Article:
Gender Communication Class Recognized For Work With Homeless
In August, Nebraska Wesleyan University student Alex Ulmer wrote about his stereotype of a homeless person.
Uneducated…not willing to find work…lazy were just a few words that came to mind.
“I now see homeless people in an entirely different light,” said Ulmer, a junior from Elmwood. “They’re simply people who, unfortunately, have encountered difficulties beyond their control.”
Ulmer and 18 of his classmates enrolled in Professor Rachel Droogsma’s gender communication course were assigned a project that not only helped them learn communication theories and gender dynamics but put those concepts to practice through a service learning project.
“Service learning brings course concepts alive,” said Droogsma. “They are not learning in a box.”
Droogsma’s gender communication class explored the topic of homelessness, quickly discovering the variety of gender differences that relate to socioeconomic class. In addition to their communication textbook, students were assigned readings on homelessness.
Students were challenged to “get their feet wet” with service learning. Some volunteered with Project Homeless Connect, a one-day one-stop event for homeless individuals and families to receive a variety of services. Some students volunteered in a soup kitchen.
Then Monica Zinke, executive director of Fresh Start, a transitional home for women, spoke to the class. She talked about Lincoln’s alarming homeless statistics and provided an overview of Fresh Start, including information on weekly workshops that the women of Fresh Start are required to attend.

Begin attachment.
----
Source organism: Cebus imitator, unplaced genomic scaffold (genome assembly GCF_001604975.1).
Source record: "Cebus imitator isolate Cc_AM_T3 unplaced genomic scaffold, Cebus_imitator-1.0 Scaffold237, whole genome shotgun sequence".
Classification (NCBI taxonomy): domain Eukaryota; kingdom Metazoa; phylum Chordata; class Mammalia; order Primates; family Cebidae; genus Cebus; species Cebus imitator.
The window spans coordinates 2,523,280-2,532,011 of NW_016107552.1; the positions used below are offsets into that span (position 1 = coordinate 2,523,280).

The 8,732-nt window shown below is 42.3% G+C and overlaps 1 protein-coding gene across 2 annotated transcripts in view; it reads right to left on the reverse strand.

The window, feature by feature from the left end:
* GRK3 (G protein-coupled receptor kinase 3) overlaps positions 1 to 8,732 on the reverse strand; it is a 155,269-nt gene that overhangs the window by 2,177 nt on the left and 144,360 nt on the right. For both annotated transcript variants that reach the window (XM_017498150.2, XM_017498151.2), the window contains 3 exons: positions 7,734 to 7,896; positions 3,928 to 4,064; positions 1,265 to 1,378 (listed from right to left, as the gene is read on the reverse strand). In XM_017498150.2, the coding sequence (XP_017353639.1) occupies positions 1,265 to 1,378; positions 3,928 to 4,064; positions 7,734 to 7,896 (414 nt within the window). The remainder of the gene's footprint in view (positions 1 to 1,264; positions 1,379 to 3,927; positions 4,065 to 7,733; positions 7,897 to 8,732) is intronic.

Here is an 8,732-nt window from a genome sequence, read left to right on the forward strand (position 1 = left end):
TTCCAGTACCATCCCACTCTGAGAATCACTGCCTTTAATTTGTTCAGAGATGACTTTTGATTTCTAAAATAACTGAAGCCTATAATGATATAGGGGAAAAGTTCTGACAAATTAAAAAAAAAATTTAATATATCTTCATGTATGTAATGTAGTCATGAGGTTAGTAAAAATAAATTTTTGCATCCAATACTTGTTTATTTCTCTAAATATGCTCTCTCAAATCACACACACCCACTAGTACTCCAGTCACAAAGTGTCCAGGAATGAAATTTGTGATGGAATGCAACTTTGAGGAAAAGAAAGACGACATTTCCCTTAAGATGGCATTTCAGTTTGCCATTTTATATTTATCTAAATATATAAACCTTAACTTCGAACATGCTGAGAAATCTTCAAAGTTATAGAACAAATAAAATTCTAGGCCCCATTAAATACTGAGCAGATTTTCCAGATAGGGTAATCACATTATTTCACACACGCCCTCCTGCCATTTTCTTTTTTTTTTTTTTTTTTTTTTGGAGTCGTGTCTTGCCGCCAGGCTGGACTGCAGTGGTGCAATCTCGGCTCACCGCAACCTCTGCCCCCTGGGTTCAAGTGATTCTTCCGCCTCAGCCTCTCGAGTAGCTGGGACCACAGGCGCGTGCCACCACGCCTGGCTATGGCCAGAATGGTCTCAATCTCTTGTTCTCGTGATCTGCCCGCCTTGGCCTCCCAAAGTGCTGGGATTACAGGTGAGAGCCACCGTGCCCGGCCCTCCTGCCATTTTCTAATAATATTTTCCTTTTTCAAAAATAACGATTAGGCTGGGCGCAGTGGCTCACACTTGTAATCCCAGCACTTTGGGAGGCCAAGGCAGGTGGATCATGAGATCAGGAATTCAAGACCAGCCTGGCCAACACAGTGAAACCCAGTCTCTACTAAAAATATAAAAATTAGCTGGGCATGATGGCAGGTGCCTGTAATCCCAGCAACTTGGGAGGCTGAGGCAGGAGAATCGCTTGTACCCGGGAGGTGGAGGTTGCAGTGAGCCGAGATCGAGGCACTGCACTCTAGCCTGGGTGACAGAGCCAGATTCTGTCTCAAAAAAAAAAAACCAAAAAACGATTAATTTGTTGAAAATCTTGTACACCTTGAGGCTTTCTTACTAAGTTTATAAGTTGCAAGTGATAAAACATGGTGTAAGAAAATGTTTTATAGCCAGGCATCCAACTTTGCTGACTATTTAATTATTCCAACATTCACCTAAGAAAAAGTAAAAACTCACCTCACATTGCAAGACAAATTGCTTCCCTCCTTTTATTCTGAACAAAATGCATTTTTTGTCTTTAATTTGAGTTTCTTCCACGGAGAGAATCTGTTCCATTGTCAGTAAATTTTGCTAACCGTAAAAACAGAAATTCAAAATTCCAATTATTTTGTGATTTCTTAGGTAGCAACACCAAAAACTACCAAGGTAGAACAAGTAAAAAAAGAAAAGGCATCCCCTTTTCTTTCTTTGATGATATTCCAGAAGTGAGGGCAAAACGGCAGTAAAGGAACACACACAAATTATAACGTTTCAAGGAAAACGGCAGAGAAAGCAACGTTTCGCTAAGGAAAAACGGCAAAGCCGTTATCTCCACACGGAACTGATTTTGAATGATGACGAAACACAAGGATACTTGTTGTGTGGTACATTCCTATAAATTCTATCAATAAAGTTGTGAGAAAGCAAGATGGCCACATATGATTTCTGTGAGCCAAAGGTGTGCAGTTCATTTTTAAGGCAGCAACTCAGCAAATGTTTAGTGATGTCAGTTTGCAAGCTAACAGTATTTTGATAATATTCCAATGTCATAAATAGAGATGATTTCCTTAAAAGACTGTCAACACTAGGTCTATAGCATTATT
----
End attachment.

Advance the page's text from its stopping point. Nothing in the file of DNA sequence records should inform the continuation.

That conversation led to the class’ main project. Students agreed to provide four interactive workshops to the women at Fresh Start that would each address healthy relationships, journaling, healthy eating on a budget, and exercising at home.
“The workshops were very well received,” said Zinke. “And that’s credit to the students.”
“The women can sometimes be skeptical of college students,” Zinke said of the Fresh Start residents. “The students found how to make it fun and interesting for them.”
The students researched the topics and put their communication theories to the test. Ulmer said in addition to providing a service, he was able to quickly identify gender communication concepts. For example, Ulmer felt the urge to interrupt — a common masculine communication characteristic — when residents shared their personal stories as they related to the workshop topic.
“These women were voluntarily sharing their personal experiences with us, something they most definitely did not have to do,” said Ulmer. “If I were to interrupt, that would put the spotlight on me. This project was designed to help those in need, not for me to get my two cents in.”
Students said they were impressed by the women’s willingness to trust them and write and share personal experiences.
In November, the Lincoln Homeless Coalition recognized the gender communication class for its efforts. The class was recognized with an award “for outgoing support and commitment to addressing homelessness in the community.”
“I can’t say enough about them,” said Zinke, who nominated the class for the award. “They embraced the opportunity and learned about homelessness. It wasn’t just an assignment; it became part of their lives.”
The workshops were so successful that a handful of students extended their efforts to St. Monica's in Lincoln, a behavioral health services center for women.
Kelsie Kadavy, a junior from Lincoln, said she appreciated the opportunity to apply her academic lessons to a real life scenario.
“I learned more about communication and about homelessness by interacting with these women than I could have with any book or class discussion,” she said. “It is only when you step outside of your comfort zone that you learn real life lessons.”
Which is exactly the reason Droogsma designed her class this way.
“I don’t think students realize what a difference they can make,” said Droogsma. “But once they do it, they realize how good it feels and they are more likely to make service a part of their lives.”
Translations are literal. NWU is not responsible for translation accuracy.
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